friction match


  • WordNet 3.6
    • n friction match lighter consisting of a thin piece of wood or cardboard tipped with combustible chemical; ignites with friction "he always carries matches to light his pipe","as long you've a lucifer to light your fag"
    • ***


In literature:

To-day friction matches are known throughout the area, although probably not one person in one hundred has ever owned a box of matches.
"The Bontoc Igorot" by Albert Ernest Jenks
Don't you remember the green days when obstacles were the friction to light that match?
"One of Our Conquerors, Complete" by George Meredith
At this juncture, the boy suddenly recalled that he had some friction matches in his possession.
"In the Pecos Country" by Edward Sylvester Ellis (AKA Lieutenant R.H. Jayne)
In 1829 an English chemist discovered that matches on which had been placed chlorate of potash could be ignited by friction.
"St. Nicholas, Vol. 5, No. 5, March, 1878" by Various
He wanted a light, and wanted it very much, but he had no matches that would take fire by the heat of friction.
"Among the Forces" by Henry White Warren
The way of lighting the fuse was to hold the head of a match on the powder stream, drawing the friction-paper across it.
""Over There" with the Australians" by R. Hugh Knyvett
The lucifer or friction matches appeared in about 1827, but successful phosphorus matches were first made in about 1833.
"Artificial Light" by M. Luckiesh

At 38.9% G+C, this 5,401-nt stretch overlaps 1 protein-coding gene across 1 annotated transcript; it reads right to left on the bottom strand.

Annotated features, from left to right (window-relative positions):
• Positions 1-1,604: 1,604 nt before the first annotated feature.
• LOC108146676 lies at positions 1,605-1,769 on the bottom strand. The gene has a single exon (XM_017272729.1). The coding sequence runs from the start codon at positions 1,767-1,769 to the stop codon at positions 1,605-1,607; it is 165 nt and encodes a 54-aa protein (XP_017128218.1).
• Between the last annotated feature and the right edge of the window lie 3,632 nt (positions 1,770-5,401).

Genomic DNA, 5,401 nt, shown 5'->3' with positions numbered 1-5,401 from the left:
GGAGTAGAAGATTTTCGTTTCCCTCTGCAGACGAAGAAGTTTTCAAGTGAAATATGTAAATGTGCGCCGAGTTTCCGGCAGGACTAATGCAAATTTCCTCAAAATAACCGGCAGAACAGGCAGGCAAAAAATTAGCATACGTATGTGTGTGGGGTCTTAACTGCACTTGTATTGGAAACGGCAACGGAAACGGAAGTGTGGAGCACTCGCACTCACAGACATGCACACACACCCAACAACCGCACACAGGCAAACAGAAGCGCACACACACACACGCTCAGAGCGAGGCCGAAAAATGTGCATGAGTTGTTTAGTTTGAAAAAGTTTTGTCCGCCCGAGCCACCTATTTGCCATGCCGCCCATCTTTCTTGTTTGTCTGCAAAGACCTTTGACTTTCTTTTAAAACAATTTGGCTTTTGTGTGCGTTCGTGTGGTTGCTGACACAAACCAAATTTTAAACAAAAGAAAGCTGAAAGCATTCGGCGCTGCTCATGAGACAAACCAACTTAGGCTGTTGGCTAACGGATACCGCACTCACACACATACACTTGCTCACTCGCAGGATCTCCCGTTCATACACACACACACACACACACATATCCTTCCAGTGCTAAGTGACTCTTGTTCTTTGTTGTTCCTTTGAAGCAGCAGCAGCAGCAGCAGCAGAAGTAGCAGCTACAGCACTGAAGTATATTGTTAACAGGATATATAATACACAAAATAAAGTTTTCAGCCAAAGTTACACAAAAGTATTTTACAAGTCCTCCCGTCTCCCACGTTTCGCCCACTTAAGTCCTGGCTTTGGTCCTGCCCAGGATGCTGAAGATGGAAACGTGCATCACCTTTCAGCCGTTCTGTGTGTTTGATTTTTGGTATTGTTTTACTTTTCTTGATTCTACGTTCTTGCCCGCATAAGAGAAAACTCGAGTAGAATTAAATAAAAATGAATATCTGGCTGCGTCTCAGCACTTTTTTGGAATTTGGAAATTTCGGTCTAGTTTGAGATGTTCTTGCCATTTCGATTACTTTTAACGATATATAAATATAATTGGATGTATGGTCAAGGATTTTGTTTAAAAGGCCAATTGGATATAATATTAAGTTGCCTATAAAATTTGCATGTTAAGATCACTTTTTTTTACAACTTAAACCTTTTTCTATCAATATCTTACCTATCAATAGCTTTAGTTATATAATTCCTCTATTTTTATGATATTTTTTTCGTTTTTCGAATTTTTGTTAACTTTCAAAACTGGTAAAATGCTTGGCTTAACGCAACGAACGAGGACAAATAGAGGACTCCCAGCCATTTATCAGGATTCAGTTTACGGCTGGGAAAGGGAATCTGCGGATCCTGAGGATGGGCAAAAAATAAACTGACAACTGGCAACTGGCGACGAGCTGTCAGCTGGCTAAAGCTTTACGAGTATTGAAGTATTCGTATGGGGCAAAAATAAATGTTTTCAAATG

The fire-lock, named from its producing fire by friction, was the first improvement upon the match-lock.
"The International Monthly Magazine, Volume 5, No. 1, January, 1852" by Various
The Equal Righters promptly relighted them with loco-foco or friction matches and continued the meeting.
"A Political History of the State of New York, Volumes 1-3" by DeAlva Stanwood Alexander
The first practical friction matches were "Congreves," made in England in 1827.
"Home Life in Colonial Days" by Alice Morse Earle
It's all right to know how to make a fire by friction, Indian way, but you can't always do that, and matches are surer and quicker.
"The Young Alaskans on the Missouri" by Emerson Hough
John Walker perfected his invention of friction matches.
"A History of the Nineteenth Century, Year by Year" by Edwin Emerson
He ventured a match, holding it at arm's length in his left hand, flicking friction with his nail, an old trick.
"Rimrock Trail" by J. Allan Dunn
Friction matches are a comparatively modern invention.
"The Scrap Book, Volume 1, No. 6" by Various
Cautiously did I draw the match over the steel filings on the box, too cautiously, for no crackling accompanied the friction.
"Lost Lenore" by Charles Beach
It is the friction match.
"Great Inventions and Discoveries" by Willis Duff Piercy
The safety match that resists all other friction needs only the touch of its peculiar mate to break into flame.
"What Will People Say?" by Rupert Hughes
Thus friction from striking a match produces sufficient heat to cause the head to burst into flame.
"The Silent Readers" by William D. Lewis
Like considerations would apply to railways, antiseptic surgery, or friction matches.
"An Introduction to the History of Science" by Walter Libby
Friction Matches by John Walker.
"The Progress of Invention in the Nineteenth Century." by Edward W. Byrn

In science:

Then the random walk of each pollen is successfully described by adding stochastic force to the deterministic friction in the equation of motion so that the stochastic force to match the behavior of the random “kicks”.
Fluctuations and Long-Term Stability: from Coherence to Chaos
To obtain the attractors for the motion, one may pose a simple question: How does the work per cycle performed by the radiation field depend on the mirror ’s oscillation amplitude? The power fed into the system has to match the power dissipated by friction.
Optomechanics (a brief review)